Influence of Spectral Quality of Light on Plant Reproductive Behavior
Dr. Gerald F. Deitzer, Professor Emeritus
Department of Plant Sciences and Landscape Architecture
University of Maryland
College Park, MD 20742
Throughout my career, interest in my laboratory has centered on the area of photobiology and the regulation of plant development by light. Our primary interest involves how plants absorb and respond to various regions of the electromagnetic spectrum, from the ultra-violet to the near infra-red. Specifically, we have investigated how a plant pigment, known as phytochrome regulates plant growth and development. Phytochrome exists in two photo-interconvertable forms, one that absorbs maximally in the red region of the spectrum (600-700 nm) and one that absorbs maximally in the far-red region (700-800 nm). The red absorbing form, called Pr, when it absorbs red light converts the pigment to the active far-red absorbing form, known as Pfr. All regions of the spectrum create a photoequilibrium between these two forms (Pfr/Ptot). Plants perceive this photoequilibrium to regulate all aspects of their development, from seed germination to flowering and seed set.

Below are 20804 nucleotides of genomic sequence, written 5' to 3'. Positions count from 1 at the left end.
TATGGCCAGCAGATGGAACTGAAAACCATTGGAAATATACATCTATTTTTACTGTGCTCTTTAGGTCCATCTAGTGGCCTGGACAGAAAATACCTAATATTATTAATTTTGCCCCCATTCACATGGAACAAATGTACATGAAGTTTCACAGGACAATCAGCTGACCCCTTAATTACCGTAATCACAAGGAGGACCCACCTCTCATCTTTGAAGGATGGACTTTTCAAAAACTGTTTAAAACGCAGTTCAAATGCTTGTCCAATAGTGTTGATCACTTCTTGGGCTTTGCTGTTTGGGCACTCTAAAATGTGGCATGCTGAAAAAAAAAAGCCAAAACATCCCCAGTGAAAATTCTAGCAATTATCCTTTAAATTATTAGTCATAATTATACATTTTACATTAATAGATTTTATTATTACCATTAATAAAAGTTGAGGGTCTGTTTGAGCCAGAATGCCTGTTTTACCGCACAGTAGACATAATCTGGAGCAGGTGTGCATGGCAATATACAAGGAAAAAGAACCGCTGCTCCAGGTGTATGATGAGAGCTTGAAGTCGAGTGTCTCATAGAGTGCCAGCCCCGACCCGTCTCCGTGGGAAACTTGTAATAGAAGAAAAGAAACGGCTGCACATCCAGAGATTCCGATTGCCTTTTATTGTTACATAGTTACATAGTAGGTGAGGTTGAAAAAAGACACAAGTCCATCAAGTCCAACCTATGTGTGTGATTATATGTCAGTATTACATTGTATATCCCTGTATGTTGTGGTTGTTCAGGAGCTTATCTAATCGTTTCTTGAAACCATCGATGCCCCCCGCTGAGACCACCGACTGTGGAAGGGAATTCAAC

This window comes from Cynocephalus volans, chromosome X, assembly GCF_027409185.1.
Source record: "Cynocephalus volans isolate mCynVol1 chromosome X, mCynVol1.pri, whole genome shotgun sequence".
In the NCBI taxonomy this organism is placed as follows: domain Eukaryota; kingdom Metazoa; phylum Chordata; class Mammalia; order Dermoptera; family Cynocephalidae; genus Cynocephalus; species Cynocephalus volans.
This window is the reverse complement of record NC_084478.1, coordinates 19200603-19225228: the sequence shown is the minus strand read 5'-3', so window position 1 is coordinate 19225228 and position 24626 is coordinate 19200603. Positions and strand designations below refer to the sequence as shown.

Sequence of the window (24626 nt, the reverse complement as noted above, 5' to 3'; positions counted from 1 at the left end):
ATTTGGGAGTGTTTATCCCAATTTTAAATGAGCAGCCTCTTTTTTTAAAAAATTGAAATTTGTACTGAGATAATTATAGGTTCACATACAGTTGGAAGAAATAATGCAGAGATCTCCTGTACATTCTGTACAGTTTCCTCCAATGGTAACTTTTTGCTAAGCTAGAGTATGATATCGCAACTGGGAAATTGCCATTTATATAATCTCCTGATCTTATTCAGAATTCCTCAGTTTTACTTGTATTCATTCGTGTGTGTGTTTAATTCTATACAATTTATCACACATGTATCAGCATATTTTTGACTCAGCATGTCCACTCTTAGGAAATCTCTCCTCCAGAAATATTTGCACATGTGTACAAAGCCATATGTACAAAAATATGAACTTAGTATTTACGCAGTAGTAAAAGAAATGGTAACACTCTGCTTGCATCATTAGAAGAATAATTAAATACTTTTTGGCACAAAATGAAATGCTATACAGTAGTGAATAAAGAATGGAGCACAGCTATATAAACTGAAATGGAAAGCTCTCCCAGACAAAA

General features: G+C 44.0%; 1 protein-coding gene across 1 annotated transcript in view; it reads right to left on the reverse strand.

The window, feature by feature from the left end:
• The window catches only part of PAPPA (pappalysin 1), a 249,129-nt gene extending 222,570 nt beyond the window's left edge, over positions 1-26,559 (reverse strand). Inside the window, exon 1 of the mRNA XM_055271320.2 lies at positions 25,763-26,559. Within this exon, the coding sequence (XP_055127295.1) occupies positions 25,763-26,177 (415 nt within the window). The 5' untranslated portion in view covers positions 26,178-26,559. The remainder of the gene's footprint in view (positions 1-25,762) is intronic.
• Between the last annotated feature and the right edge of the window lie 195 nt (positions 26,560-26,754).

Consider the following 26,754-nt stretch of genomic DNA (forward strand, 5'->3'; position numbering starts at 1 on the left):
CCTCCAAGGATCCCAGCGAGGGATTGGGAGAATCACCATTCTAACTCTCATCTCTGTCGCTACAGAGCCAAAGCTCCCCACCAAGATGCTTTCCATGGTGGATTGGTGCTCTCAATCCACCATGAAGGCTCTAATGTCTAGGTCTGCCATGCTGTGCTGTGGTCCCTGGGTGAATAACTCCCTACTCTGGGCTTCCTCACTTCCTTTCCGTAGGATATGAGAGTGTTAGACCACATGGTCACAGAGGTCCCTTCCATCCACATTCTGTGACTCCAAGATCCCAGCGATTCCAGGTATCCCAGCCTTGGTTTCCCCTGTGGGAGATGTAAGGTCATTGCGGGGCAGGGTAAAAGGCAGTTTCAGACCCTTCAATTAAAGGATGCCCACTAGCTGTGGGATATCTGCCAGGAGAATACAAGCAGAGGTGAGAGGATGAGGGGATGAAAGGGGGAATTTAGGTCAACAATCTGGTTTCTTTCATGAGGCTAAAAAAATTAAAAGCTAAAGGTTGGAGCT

Most of our research has centered on how long-day plants such as Arabidopsis, barley and wheat are promoted by the addition of far-red light to the photoperiod. We have found that, when added to the end of a short day, flowering is dramatically enhanced. Fluorescent light sources and high energy discharge lamps (Metal Halide and High Pressure Sodium) lack energy in the far-red region, necessitating the addition of incandescent light which does contain far-red energy. Unfortunately, both commonly used fluorescent light sources and incandescent sources are very energy inefficient and will soon be removed from the market. More energy efficient fluorescent sources are becoming available, but none of them contain any far-red energy. There is currently no technology to replace incandescent sources. The iGROW induction lighting, being developed by FSS Hydro, LLC and Sure to Grow, has the potential to replace less efficient fluorescent sources and we have agreed to work with them to compare their effectiveness in controlling plant growth and development to ordinary fluorescent sources and high energy discharge lamps.
We have used two spectroradiometers to analyze the spectra from 250 nm to 1100nm for both a 200 W iGROW Bloom and a 200 W iGROW Bloom induction lamp and compared them to 400 W of F48/T8/TL841/HO fluorescent sources installed in four Conviron BDR8 chambers at the University of Maryland. An analysis of these spectra has also been provided to calculate the biological effectiveness of these sources. So far, we have only run one experiment with the 200 W induction light source examining the growth and flowering of barley. We see no difference in plant physiology and growth when compared to the ordinary fluorescent sources and high discharge lamps. Further analysis is underway and we will soon install a 400 W iGROW Bloom induction light source for comparison.